T-shirt typo turns heads at Mandela bicycle ride

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Blaring T-Shirt Typo Embarrasses Mandela Bike Ride Organizers

JOHANNESBURG (AP) - Nelson Mandela had a way with words, but not quite like this.

Cyclists traversing Johannesburg in the former South African president's honor wore T-shirts with one of his many inspiring quotations, along with a glaring typographical error in the word "freedom."

T-shirt typo turns heads at Mandela bicycle ride
In this photo taken Sunday, July 20, 2014 a cyclist wears a t-shirt with a typographical error in the word "freedom". Some 5,000 cyclists, wearing the T-shirts with the typo, which were made for the 35-kilometer (22-mile) "Freedom Ride," passed landmarks in downtown Johannesburg and the city's Soweto area in honor of the late former president Nelson Mandela. (AP Photo/Mark Straw)
Raindrops on the statue of former South African President Nelson Mandela outside parliament in Cape Town, South Africa, Friday, July 18, 2014. South Africans marked the late Nelson Mandela's birthday on Friday with charitable acts in honor of the former president, whose death in December prompted a global outpouring of tributes. Organizers had urged people to perform acts of charity for 67 minutes, symbolizing the anti-apartheid leader's 67 years of public service. (AP Photo/Schalk van Zuydam)
A man passes a mural with the face of former South African President Nelson Mandela’s in Cape Town, South Africa, Friday, July 18, 2014. South Africans marked the late Nelson Mandela's birthday on Friday with charitable acts in honor of the former president, whose death in December prompted a global outpouring of tributes. Organizers had urged people to perform acts of charity for 67 minutes, symbolizing the anti-apartheid leader's 67 years of public service. (AP Photo/Schalk van Zuydam)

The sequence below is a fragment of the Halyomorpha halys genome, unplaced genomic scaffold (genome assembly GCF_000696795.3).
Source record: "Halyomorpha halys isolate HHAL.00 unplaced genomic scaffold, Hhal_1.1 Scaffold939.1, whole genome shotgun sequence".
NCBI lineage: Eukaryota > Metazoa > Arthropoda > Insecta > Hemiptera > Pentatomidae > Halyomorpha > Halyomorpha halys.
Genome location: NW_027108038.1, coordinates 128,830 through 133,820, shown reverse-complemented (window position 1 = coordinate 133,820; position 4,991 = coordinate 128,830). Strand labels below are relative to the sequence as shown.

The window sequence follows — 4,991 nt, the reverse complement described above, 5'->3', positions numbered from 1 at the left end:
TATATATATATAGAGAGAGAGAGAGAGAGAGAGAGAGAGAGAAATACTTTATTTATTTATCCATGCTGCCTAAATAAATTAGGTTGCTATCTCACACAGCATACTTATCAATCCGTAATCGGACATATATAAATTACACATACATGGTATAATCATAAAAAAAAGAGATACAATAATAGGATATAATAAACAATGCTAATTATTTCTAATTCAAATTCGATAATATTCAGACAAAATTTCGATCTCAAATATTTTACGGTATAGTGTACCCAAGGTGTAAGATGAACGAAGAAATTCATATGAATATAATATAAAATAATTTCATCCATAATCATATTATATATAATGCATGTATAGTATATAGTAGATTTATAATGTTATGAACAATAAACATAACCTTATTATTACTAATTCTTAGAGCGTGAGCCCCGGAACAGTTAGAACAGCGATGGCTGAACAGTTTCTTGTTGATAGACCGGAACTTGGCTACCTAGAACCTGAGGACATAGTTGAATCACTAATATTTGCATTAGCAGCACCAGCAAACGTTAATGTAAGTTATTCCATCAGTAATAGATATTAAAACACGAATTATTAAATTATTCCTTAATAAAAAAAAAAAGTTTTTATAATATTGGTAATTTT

Archbishop Desmond Tutu, right, holds out his hand as he interacts with children during celebrations of former South African President Nelson Mandela's birthday in Cape Town, South Africa, Friday, July 18, 2014. (AP Photo/Schalk van Zuydam)
FILE - In this Friday, March 17 file photo former South African presidents Nelson Mandela, left, and FW de Klerk, right, with Anglican Archbishop Desmond Tutu, center, at de Klerk's 70th birthday party in Cape Town, South Africa. A new documentary film to be released, focuses on de Klerk who was the country's last white president and who, together with Mandela, plotted the historic transition to a multi-racial democracy, for which they were jointly awarded the Nobel Peace Prize in 1993 (AP Photo/Obed Zilwa-File)
Nelson Mandela's granddaughter Nandi Mandela speaks during the former South African president's funeral service in Qunu, South Africa, Sunday, Dec. 15, 2013. (AP Photo/Kopano_Tlape, CGIS)
Former Illinois Gov. George Ryan speaks during a memorial service for Nelson Mandela at the Beloved Community Christian Church of God in Christ, Sunday, Dec. 15, 2013 in Chicago. Mandela was buried Sunday in South Africa. (AP Photo/Brian Kersey)
In this video frame grab, military officers prepare to lift South African President Nelson Mandela's casket following his funeral service in Qunu, South Africa, Sunday, Dec. 15, 2013. (AP Photo/SABC)
U.S. Rep. Bobby Rush, D-Ill., speaks during a memorial service for Nelson Mandela at the Beloved Community Christian Church of God in Christ, Sunday, Dec. 15, 2013 in Chicago. Mandela was buried Sunday in South Africa. (AP Photo/Brian Kersey)
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The T-shirt read: "The purpose of freedoom is to create it for others."

Organizer Hugh Fraser said Tuesday that 5,000 T-shirts with the typo were made for Sunday's 35-kilometer (22-mile) "Freedom Ride," which passed landmarks in downtown Johannesburg and the city's Soweto area.

Fraser says the spelling mistake was "a bit of a PR hiccup" and that the cycling event was otherwise a big success. It came two days after the July 18 birthday of Mandela, who died in December at the age of 95.

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